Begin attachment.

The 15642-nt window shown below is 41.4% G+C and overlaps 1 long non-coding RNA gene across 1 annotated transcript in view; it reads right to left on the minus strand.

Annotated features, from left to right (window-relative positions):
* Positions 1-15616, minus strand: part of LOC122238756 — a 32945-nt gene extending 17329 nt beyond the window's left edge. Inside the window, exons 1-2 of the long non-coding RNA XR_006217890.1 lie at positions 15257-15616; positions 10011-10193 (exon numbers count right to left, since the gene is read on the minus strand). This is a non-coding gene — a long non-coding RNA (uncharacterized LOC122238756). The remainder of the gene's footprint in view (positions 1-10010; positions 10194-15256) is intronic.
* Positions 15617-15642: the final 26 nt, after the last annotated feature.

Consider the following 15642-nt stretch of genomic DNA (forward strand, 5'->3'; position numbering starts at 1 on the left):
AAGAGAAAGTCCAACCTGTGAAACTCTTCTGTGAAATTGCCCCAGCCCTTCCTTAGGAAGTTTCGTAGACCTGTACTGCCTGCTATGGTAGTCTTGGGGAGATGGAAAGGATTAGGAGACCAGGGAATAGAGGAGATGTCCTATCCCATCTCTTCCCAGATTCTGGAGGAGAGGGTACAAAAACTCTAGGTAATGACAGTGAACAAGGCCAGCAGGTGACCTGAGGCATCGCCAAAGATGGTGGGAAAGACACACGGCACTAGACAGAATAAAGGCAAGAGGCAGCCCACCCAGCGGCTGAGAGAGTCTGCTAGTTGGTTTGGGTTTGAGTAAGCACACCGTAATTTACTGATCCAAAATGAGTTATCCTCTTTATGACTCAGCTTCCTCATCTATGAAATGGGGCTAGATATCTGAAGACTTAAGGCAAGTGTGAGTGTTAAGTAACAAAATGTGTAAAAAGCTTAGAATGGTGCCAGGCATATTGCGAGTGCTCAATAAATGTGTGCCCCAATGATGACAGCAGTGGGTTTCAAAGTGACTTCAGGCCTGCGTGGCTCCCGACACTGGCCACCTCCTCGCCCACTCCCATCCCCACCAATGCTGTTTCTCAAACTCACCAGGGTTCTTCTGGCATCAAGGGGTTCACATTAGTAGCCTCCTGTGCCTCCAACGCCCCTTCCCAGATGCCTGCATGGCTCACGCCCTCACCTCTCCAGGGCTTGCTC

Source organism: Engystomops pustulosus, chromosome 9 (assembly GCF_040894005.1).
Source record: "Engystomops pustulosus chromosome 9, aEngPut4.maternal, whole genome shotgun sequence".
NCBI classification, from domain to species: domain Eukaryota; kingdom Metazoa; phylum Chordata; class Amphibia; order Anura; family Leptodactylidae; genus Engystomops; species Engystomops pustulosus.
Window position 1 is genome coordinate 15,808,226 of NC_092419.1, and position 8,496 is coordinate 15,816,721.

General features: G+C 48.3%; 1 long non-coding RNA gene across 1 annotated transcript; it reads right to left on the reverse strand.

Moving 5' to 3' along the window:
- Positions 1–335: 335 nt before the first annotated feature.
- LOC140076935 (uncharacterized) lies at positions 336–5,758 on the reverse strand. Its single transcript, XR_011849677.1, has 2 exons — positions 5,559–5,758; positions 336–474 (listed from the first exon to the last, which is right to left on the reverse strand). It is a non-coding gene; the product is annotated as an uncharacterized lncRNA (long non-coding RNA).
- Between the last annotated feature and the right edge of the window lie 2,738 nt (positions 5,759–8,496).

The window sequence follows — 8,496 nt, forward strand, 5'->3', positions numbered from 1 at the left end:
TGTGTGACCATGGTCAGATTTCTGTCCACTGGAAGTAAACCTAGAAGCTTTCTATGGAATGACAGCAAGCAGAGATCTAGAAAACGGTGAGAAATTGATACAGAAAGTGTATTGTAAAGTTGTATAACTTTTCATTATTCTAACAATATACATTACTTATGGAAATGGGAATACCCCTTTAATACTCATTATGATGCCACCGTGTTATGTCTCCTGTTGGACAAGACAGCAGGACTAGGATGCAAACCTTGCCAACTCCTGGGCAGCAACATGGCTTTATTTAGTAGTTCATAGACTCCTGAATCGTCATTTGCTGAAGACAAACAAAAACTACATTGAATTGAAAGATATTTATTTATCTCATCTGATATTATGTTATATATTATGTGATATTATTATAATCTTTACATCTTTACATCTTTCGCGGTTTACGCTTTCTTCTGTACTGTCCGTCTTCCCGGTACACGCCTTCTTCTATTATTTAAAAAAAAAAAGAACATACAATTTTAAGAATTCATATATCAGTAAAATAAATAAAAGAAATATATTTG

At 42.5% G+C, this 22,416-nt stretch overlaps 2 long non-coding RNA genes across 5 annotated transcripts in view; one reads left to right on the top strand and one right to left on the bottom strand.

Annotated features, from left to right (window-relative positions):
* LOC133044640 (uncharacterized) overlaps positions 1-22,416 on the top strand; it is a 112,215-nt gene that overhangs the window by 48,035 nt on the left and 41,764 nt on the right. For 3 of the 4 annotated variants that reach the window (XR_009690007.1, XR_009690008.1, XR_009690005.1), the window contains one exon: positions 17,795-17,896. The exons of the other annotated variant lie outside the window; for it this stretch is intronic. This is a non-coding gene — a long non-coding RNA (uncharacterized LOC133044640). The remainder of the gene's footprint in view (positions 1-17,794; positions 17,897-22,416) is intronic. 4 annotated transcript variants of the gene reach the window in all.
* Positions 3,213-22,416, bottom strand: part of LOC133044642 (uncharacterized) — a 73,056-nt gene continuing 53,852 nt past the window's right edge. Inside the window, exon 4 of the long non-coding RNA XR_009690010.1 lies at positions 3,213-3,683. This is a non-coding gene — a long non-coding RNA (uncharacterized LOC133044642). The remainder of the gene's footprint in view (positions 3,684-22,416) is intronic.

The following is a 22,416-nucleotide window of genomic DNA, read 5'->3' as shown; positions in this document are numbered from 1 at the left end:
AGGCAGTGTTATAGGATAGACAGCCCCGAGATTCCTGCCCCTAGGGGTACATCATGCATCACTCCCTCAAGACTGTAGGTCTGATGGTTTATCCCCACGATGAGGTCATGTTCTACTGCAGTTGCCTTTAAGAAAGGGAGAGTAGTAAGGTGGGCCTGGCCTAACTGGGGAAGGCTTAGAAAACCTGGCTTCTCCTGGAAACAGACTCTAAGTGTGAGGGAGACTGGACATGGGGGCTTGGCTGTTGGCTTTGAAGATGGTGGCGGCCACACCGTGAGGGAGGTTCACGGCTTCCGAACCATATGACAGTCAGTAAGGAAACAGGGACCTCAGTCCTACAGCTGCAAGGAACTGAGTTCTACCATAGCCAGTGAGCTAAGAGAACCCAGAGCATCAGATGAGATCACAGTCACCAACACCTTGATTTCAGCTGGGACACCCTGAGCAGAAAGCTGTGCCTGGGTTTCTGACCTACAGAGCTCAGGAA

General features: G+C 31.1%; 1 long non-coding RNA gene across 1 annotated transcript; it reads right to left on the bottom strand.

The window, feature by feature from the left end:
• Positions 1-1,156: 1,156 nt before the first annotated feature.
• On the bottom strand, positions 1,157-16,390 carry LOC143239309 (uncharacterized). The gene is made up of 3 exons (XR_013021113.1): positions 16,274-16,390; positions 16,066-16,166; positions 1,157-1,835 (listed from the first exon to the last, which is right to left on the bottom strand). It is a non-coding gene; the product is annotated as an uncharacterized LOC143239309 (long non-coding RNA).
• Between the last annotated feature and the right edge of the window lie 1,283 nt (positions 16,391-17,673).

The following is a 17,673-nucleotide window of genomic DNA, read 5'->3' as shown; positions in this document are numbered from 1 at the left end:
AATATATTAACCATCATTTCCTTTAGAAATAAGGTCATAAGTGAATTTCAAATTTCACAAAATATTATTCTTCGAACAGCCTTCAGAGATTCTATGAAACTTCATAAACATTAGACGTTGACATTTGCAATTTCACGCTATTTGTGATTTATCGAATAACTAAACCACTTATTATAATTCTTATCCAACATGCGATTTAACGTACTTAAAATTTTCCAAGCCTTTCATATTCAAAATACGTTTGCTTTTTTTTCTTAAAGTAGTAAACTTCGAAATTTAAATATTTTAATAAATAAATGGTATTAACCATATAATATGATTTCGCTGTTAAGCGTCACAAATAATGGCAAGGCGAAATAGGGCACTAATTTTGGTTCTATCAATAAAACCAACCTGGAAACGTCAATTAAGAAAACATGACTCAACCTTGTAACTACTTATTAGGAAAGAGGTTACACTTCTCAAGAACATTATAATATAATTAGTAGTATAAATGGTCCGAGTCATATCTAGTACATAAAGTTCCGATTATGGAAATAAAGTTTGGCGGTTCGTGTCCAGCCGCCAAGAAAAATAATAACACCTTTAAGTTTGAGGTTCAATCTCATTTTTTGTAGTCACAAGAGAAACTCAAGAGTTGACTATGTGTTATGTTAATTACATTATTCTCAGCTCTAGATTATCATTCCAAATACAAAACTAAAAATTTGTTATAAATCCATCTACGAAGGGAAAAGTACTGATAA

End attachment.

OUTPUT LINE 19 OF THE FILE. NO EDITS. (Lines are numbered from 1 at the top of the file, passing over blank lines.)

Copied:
Annotated features, from left to right (window-relative positions):